Harriet, Mr No hands and Jack – top female, male and beta male, bonding with newcomers inside the eclosure while long term residents freely roam in the indigenous forest.
Monki – Showing her battle scars after losing top position to Harriet.
No Hands, Harriet and orphan baby Kali soak up the sun – Jan 2010.
Some nine years ago, when I first moved to the Garden Route, after establishing a baboon sanctuary in the Magaliesberg, I decided not to continue rehabilitating and rescuing non-human indigenous primates. My reasons had much to do with what had occurred on the sanctuary, the one we’d named “Imfene” which was based at the foot of the Magaliesberg Mountain. To explain it all I would have to digress – get off the subject of what this blog this is about, but if you are curious about all the roads that led to this decision, it can be found in Fransje van Riel’s book; Life With Darwin which was published in 2003 by Penguin Publishers.
To summarise the copious obstacles facing those who takes on the rehab or rescue of vervet monkeys and baboons is almost impossible. Those that do, are faced with legislation that seeks to persecute these species, propaganda that serves to perpetuate age-old myths about their behaviour and status as “problem” animals in relation to the humans who have robbed them of their natural habitat and the right to live freely, and the chronic consequences of loving non-human animals that face death on a daily basis. Back in 2000, I had no intention of risking this kind of love and pain again.
To deter this nightmare, I remained faithful to a safer plan; working towards a harmonious co-existence between humans and non-human primates – finding solutions, educating and fighting our unacceptable laws. This work continued until residents with injured and orphaned baboons and monkeys began to seek me out; there are no vervet monkey sanctuaries or rehab centres in the Western Cape. There was no other solution but to euthanase those in need. And while there is one baboon sanctuary in this province, it is some hours away from the Garden Route, making it far easier to find a lethal solution to the countless orphans that are the consequence of farmers shooting mothers.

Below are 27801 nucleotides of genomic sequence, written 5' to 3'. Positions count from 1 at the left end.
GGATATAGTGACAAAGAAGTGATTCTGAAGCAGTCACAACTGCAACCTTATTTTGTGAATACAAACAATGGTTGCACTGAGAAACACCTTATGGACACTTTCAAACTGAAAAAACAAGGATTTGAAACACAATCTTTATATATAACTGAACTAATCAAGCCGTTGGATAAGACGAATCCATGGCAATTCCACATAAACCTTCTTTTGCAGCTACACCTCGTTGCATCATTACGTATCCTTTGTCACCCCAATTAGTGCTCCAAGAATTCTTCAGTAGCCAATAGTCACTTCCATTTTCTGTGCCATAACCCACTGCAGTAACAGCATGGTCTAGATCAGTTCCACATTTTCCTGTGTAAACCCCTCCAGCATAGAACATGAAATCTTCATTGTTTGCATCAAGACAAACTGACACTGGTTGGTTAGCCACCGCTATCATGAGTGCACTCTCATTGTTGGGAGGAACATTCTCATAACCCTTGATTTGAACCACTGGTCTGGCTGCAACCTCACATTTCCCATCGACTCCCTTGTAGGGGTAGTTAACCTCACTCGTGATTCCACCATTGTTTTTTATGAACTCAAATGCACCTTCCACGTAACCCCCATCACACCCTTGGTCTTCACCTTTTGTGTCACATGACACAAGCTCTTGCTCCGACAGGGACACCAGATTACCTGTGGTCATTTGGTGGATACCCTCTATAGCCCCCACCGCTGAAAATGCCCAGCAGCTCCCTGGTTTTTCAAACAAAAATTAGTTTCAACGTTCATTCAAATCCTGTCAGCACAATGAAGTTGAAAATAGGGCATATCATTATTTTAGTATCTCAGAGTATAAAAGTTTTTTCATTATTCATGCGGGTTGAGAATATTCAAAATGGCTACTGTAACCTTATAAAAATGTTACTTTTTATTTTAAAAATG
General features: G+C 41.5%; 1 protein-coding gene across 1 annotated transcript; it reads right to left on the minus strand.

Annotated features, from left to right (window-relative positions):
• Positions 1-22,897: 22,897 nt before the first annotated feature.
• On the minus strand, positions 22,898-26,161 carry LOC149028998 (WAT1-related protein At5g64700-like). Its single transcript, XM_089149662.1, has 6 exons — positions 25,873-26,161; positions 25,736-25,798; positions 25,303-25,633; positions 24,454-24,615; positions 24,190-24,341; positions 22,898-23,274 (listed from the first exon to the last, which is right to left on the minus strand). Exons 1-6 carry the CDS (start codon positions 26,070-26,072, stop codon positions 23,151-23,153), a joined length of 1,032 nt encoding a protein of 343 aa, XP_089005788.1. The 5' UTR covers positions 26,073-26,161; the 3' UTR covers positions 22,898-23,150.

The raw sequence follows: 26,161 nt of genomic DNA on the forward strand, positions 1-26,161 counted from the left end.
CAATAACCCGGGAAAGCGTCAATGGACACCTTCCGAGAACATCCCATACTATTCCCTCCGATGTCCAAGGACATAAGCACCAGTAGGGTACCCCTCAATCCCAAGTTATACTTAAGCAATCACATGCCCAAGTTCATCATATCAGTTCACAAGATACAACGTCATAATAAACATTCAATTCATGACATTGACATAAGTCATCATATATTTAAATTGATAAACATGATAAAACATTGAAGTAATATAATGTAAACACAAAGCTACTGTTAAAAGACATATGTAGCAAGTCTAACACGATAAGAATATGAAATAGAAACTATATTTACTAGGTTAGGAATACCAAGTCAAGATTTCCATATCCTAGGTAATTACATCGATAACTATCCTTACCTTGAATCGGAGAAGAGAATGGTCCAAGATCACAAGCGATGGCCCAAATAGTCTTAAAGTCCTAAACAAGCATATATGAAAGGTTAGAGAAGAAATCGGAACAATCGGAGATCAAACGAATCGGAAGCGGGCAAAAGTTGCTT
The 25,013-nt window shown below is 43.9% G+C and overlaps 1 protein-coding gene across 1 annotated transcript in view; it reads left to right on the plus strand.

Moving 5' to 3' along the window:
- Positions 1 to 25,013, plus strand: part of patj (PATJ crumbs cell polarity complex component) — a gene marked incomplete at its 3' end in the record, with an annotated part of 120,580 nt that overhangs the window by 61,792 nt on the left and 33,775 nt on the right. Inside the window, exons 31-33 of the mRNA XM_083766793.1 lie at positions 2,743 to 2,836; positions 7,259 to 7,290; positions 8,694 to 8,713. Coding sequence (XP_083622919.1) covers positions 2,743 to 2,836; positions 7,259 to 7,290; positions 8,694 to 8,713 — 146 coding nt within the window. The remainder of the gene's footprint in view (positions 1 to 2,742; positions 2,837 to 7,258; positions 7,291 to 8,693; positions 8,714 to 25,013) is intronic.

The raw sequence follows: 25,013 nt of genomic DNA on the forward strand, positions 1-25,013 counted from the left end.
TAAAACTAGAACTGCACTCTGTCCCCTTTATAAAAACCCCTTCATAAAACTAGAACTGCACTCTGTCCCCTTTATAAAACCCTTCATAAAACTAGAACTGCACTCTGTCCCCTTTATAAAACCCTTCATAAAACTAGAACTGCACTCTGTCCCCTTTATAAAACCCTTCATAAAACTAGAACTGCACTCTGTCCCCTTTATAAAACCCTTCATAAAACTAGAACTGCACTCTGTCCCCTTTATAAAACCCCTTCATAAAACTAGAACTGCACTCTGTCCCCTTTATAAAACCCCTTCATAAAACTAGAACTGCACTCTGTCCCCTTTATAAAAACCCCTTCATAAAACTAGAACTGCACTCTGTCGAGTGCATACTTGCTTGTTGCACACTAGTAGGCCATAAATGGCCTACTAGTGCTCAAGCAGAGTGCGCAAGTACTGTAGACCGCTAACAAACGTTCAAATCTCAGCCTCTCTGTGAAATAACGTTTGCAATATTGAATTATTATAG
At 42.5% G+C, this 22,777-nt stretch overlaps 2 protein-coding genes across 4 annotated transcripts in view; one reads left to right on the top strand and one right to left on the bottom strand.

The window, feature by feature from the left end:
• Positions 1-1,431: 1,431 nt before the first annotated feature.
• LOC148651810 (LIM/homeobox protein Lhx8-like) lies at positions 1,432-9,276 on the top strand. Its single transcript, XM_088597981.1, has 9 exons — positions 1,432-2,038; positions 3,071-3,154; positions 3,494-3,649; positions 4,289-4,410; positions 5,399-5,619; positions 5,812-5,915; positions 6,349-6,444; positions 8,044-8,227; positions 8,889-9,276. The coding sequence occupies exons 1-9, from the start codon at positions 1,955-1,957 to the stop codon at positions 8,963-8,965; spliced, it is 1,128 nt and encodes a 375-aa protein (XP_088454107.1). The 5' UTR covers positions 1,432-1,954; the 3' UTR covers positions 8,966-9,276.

Once again, I felt compelled to do something – faced with an infant orphaned primate who has no future other than death, the choices are few. And so I founded the Darwin Primate Group that seeks to find solutions to bring harmonious co-existence between non-human and human primates and rescues and rehabilitates vervet monkeys.
With the limitations of living on rented land, we went ahead, taking in any infant orphans and injured adults that came our way. My method of rehab has been to integrate all the monkeys that get brought here so that they are bonded and can freely roam in the wild indigenous forest that surrounds our home. Today most of these individuals are bonded, have learnt many wild lessons about foraging for natural foods and the threat of predators. Sometime newcomers take one month to integrate and become free, others take six months. The goal always is to work towards total freedom in the wild.
Wild vervet monkeys have come and gone, as have many single transient males. Presently, we have a wild adult male called Kong who has joined our rehab group. Unlike some of the other transient males he has shown a calm, submissive disposition and seems to slowly be working his way into the group, using the most beneficial monkey manners possible.
And so the saga continues….